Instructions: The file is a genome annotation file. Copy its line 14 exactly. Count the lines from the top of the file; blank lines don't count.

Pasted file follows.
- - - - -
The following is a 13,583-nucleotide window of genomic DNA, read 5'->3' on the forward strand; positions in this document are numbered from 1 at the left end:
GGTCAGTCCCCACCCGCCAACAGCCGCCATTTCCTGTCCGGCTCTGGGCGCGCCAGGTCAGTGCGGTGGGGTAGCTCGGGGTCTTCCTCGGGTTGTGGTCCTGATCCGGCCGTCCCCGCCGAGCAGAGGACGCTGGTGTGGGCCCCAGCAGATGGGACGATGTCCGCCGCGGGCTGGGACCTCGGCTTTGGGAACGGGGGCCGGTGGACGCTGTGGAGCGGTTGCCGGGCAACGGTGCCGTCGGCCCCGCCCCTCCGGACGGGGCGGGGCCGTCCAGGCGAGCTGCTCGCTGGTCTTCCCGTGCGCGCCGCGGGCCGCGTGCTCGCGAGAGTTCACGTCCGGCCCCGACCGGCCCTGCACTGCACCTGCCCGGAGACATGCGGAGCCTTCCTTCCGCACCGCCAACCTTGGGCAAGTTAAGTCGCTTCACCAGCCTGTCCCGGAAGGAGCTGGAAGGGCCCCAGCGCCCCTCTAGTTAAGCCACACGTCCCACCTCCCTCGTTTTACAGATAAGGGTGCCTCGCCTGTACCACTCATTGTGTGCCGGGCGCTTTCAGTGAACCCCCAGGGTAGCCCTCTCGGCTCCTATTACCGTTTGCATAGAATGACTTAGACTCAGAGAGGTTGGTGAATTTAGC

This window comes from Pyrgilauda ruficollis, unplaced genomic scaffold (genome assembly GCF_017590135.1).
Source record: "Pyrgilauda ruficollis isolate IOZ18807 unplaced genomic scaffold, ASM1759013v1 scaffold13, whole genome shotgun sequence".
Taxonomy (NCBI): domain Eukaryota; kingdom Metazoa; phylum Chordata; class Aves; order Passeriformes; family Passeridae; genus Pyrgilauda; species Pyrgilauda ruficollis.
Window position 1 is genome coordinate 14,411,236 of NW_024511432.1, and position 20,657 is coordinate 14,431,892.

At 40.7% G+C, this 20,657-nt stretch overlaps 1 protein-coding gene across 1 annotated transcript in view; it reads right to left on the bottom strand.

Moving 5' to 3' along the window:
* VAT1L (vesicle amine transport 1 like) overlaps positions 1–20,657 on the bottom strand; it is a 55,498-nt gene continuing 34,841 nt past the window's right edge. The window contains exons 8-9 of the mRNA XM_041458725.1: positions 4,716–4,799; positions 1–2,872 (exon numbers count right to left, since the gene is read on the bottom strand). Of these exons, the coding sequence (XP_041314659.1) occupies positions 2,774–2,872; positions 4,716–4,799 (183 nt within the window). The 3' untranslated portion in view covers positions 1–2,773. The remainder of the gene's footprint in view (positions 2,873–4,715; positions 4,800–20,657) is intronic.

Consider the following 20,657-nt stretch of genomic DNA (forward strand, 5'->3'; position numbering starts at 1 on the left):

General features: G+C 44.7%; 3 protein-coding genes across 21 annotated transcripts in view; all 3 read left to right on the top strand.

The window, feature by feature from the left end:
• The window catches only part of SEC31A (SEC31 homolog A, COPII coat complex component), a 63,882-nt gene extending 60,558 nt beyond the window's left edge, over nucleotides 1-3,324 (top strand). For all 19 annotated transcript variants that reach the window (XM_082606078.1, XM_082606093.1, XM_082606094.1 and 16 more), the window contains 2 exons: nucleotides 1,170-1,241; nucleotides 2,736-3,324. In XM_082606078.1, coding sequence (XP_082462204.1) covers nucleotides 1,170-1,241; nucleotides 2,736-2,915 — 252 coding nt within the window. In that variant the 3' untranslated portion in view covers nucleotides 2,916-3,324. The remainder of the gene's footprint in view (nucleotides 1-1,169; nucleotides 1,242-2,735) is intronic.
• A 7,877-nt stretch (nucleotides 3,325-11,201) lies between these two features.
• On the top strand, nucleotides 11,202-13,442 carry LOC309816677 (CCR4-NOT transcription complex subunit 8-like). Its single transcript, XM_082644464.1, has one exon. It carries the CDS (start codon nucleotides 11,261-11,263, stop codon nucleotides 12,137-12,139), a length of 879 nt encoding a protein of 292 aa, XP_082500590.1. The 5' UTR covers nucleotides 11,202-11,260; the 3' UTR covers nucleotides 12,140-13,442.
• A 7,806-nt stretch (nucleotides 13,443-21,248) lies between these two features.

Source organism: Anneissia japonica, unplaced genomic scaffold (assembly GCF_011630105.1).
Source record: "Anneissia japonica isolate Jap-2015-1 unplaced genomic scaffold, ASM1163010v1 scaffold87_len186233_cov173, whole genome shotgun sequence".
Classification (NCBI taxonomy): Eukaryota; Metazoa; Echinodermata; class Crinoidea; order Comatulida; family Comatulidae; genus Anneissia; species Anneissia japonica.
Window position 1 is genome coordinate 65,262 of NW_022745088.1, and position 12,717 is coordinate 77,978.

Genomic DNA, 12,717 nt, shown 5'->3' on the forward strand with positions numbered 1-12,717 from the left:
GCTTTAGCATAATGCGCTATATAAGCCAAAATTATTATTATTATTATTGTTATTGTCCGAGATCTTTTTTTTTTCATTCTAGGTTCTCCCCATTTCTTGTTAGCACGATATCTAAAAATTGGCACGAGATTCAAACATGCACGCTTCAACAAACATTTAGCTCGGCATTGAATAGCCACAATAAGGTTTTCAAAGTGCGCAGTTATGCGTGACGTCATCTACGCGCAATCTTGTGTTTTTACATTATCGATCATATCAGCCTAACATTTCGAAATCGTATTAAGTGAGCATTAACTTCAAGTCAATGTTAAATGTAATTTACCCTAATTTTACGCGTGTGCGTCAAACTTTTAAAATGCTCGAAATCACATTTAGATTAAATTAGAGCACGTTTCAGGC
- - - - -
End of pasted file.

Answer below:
• A 7,877-nt stretch (nucleotides 3,325-11,201) lies between these two features.